- New research shows a working solar laser that doesn't require a curved mirror collector.
- The result is a flat design like a solar cell that can absorb more, and less direct, sunlight.
- With proof of concept in hand, scientists say they can fine-tune the design even more.
Scientists in Japan and Germany have made a breakthrough in the field of solar lasers—and they’ve changed the game completely.
🤯 You like badass science. So do we. Let's nerd out over it together.
For the first time, they say, a solar laser isn’t simply a supervillain-like huge angled mirror. The new design involves a kilometer of silica fiber that’s doped with a neodymium isotope and then kept in a cylindrical container of solution. The entire assembly acts as a solar collector, but doesn't require the unwieldy size and low efficiency of a curved mirror.
In Communications Physics, the large international team describes the problems with existing solar lasers (SPLs):
“[M]ost SPLs still rely on lens or mirror concentrator systems with concentration factors on the order of thousands. Such concentration optics limit the practicality of SPLs because they are expensive and require very precise tracking of the sun which is challenging at high winds. The system is thus unwieldy, and both the capital and operational costs are prohibitive.”
These SPLs only work in direct sunlight, too, which calls for a solution that can thrive in “diffuse” sunlight—a much more common atmospheric condition.
Their design is what’s called a “flat panel” SPL design, meaning it can be installed much in the same way a traditional photovoltaic solar panel can. The entire cylinder, with solution and fiber inside and a mirror on top, can collect sunlight that’s much more diffuse and at different angles. “The device is planar and passive, and can be easily scaled up without loss of beam quality by connecting modules in series,” the team writes.
The idea is simple:
“The body of the chamber is highly reflective while the top window is a dichroic mirror that transmits incoming sunlight and traps the fluorescence emitted by the sensitizer. The laser-oscillation threshold was reached at a natural sunlight illumination of 60 [percent] on the top window. Calculations indicated that a solar-to-laser power-conversion efficiency could eventually reach 8 [percent].”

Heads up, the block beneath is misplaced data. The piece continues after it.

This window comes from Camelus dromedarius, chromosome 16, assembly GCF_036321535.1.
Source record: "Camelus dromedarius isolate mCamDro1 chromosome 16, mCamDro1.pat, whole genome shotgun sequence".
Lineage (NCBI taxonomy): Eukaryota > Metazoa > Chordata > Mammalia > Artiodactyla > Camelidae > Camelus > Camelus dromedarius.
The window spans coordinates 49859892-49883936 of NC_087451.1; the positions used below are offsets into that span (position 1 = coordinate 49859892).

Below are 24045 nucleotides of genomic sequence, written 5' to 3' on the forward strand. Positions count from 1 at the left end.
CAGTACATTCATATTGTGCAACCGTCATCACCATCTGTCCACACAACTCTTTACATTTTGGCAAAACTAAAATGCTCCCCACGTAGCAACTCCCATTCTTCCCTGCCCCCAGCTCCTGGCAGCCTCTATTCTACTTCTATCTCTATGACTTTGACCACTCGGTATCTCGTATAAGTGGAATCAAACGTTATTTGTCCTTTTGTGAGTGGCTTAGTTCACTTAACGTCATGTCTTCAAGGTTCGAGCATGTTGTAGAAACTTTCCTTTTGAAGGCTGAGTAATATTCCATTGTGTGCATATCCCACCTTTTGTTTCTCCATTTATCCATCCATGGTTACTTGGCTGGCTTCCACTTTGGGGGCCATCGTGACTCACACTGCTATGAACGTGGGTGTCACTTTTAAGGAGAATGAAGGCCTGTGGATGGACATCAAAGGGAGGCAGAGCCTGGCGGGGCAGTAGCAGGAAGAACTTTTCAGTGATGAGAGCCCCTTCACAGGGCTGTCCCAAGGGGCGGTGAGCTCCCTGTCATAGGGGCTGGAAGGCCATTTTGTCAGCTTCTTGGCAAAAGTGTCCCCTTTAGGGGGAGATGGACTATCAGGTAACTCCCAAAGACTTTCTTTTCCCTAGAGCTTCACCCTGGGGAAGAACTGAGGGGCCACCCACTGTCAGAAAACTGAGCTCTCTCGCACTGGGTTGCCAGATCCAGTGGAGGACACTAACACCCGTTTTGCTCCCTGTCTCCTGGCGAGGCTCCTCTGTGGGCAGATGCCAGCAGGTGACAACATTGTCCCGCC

The “highly reflective” solution that fills the chamber is Rhodamine 6G, an extremely fluorescent dye that acts as a “sensitizer” in this setup—like a catalyst, but a very specific one that serves only to boost the retention and concentration of sunlight energy. The fiber coiled inside holds and magnifies light the same way “fiber optic” transmits energy.
The scientists tested their setup with different top mirrors to find the most efficient and luminous option, and they found the best option wasn’t the most or least reflective, but somewhere right in the middle. Having tested 50 percent up to 100 percent, the 80 percent reflective mirror created the most powerful laser. “The maximum output-power value was 1.3 mW when an output coupler with 80 [percent] was used,” the team explains.
But even the lowest possible amount of “lasing” was observed by using the 99 percent reflective mirror. While this paper describes proof of concept, experimenting with components and different geometries, the scientists say, could find the most effective design going forward.
“We believe that the developed device constitutes a significant step towards the utilization of SPLs in a wide range of energy conversion applications,” they conclude.
You Might Also Like